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Pastor's Corner: The Agony in the Garden of Gethsemane as expressed in our lives

 

August 23, 2019



I am not sure if you have noticed, but sometimes life is really hard. Often our personal choices — good or bad — lead us to a place of discomfort, emotional and physical struggle and sense of loss. Sometimes it seems life just hands out misery to us. For no particular reason!

If you sense a bit of frustration in that last sentence, you are correct.

Having said that, I believe that every time we experience pain, suffering and loss it is an opportunity to grow in our relationship with God.

Our Scripture readings for this Sunday, Aug. 25, include an excerpt from the letter to the Hebrews that seems to address the issue of human suffering.

“God treats you as sons. For what ‘son’ is there whom his father does not discipline? At the time, all discipline seems a cause not for joy but for pain, yet later it brings the peaceful fruit of righteousness to those who are trained by it.” Hebrews 12:7b, 11

Now I don’t know about you, but I have a difficult time visualizing God saying, “Yep, today it is time to discipline Tim.” But I do believe that there is a built-in process in life — put there by God — that is designed to create a desire in us to turn to God in times of need, distress or sense of helplessness. I believe there is much scriptural evidence of this but I would like to focus on Jesus’ Agony in the Garden of Gethsemane.

I am sure that you all remember Jesus’ time in the Garden so I am not going to take the time to walk through the entire story. I am also sure that you remember the intense time of prayer that Jesus experienced there. He knew what was coming and He really didn’t want to participate in it. What He really did want was God’s will to be done and He took time to take His concern to God so that God could strengthen Him; to help Him deal with the coming pain and suffering.

One might say that Jesus could do this because He is the Son of God. My response to that is that He was also fully human like all of us. So how do we humans respond to pain, suffering and loss in our lives?

The following exert from the writing and preaching of Martin Luther King is an example of how feeling lost in a garden of pain can be an opportunity for growth in faith.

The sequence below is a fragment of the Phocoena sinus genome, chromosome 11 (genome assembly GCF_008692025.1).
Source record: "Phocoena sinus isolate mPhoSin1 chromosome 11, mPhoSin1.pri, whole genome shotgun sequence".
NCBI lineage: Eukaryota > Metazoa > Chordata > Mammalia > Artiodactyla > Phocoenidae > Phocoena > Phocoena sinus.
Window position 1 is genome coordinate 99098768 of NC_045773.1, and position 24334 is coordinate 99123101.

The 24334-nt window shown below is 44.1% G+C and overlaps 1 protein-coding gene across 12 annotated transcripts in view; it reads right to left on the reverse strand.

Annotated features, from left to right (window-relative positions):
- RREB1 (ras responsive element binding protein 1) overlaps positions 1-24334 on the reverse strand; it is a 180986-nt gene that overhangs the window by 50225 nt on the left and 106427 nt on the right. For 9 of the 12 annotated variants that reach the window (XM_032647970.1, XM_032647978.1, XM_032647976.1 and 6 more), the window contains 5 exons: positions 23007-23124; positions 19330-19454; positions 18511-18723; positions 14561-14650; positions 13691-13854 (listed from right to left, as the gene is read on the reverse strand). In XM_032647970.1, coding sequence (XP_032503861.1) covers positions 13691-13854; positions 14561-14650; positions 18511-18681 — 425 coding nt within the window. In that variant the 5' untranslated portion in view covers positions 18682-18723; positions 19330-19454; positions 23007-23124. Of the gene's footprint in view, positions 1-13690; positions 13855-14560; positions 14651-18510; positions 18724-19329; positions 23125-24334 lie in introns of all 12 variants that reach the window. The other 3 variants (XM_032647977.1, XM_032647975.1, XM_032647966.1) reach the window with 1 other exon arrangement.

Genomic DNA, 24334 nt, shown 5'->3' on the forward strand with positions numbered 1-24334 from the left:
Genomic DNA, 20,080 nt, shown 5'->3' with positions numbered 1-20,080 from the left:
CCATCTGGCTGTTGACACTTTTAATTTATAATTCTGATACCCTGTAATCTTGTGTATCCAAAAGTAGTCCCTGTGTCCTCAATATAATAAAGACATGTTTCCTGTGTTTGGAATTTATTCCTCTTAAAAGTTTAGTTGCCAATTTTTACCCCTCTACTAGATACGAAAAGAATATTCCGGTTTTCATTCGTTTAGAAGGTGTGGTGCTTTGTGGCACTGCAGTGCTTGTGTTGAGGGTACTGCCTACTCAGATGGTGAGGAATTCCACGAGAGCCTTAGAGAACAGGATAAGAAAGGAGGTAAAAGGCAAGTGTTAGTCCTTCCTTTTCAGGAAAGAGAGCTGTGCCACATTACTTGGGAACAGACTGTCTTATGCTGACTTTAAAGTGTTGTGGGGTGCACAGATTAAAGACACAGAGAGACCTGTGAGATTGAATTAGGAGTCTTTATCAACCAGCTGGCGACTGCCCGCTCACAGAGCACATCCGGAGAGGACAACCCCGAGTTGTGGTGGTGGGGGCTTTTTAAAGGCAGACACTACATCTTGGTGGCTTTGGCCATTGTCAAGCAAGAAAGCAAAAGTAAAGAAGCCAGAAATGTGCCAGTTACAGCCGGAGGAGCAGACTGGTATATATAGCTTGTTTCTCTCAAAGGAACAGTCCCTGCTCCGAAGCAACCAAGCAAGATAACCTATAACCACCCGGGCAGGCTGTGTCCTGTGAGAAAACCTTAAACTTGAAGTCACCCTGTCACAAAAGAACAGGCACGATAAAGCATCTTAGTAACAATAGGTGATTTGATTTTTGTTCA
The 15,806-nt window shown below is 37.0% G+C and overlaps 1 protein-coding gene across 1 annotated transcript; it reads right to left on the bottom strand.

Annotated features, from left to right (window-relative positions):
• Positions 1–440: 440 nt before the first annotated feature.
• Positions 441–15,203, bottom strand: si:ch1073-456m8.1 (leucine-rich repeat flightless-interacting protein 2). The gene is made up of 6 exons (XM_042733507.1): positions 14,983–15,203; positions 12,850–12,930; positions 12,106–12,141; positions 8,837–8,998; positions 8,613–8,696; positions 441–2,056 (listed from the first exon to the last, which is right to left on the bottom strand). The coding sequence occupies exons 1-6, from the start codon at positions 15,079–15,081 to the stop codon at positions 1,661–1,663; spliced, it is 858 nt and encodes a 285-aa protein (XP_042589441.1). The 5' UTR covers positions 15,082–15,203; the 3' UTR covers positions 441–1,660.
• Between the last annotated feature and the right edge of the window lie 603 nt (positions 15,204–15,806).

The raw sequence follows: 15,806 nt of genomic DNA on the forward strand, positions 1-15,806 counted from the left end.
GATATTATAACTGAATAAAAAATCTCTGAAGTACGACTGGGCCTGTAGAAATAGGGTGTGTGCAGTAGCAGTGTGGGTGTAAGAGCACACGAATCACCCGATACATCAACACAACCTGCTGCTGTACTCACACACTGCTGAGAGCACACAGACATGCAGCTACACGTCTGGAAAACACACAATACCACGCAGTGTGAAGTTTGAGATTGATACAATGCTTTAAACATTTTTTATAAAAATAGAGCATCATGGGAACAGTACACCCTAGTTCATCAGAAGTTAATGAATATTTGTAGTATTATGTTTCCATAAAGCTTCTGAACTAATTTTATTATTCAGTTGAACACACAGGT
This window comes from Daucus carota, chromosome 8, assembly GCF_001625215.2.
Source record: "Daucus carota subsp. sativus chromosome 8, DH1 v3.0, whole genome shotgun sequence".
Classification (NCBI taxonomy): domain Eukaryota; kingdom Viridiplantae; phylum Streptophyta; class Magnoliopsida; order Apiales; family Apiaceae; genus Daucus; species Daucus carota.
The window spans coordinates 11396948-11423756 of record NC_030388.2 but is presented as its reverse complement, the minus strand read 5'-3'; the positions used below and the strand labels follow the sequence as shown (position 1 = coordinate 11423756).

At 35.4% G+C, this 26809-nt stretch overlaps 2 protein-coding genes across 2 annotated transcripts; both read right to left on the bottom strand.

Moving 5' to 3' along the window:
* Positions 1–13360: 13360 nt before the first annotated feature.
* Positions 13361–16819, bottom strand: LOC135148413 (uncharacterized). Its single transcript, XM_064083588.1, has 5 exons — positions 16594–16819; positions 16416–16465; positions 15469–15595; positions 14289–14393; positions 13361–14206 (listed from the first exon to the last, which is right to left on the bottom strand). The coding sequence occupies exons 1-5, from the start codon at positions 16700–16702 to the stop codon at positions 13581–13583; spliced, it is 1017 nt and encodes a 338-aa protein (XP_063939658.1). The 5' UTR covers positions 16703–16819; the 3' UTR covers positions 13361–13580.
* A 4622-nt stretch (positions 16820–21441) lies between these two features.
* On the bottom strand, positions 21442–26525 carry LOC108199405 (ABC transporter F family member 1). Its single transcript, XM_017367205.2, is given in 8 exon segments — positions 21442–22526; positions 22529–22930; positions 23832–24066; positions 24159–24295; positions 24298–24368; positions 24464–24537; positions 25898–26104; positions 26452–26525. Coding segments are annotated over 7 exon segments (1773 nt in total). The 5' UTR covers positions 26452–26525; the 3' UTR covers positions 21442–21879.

“One night toward the end of January, I settled into bed late, after a strenuous day. Coretta had already fallen asleep and just as I was about to doze off the telephone rang. An angry voice said, ‘Listen, nigger, we’ve taken all we want from you, before next week you’ll be sorry you ever came to Montgomery.’ I hang up, but I couldn’t sleep. It seemed that all of my fears had come down on me at once. I had reached a saturation point. I got out of bed and began to walk the floor. Finally I went to the kitchen and heated a pot of coffee. I was ready to give up. With my cup of coffee sitting untouched before me I tried to think of a way to move out of the picture without appearing a coward.

“In this state of exhaustion, when my courage had all but gone, I decided to take my problem to God. With my head in my hands, I bowed over the kitchen table and prayed aloud. The words I spoke to God that midnight are still vivid in my memory:

“I am here taking a stand for what I believe is right. But now I am afraid. The people are looking to me for leadership, and if I stand before them without strength and courage, they too will falter. I am at the end of my powers. I have nothing left. I’ve come to the point where I can’t face it alone.”

“At that moment I experienced the presence of the Divine as I had never experienced him before.”

I am sure that we all remember that Martin Luther King was killed shortly after this. I am sure that we all also remember that Jesus also suffered death after His time feeling lost in the garden. From their Agony in their Garden they received strength to empower a people to work to build the Kingdom of God.

As it says in the Hebrews quote above, pain, suffering and loss are an opportunity for training. Training in how we may more fully trust God and not our own abilities when we are suffering. This training can and will lead to righteousness if we turn to God and seek his strength.

My point is this; God walks with us in all the events of our lives to strengthen us and empower us with the gift of the Holy Spirit not just to endure the pain, suffering and loss but to grow in faith, hope and love through the struggles. To become more completely a Child of the Living God.

May God bless you in all you do.

——

Deacon Tim Maroney

St. Jude Thaddeus Catholic Church

 

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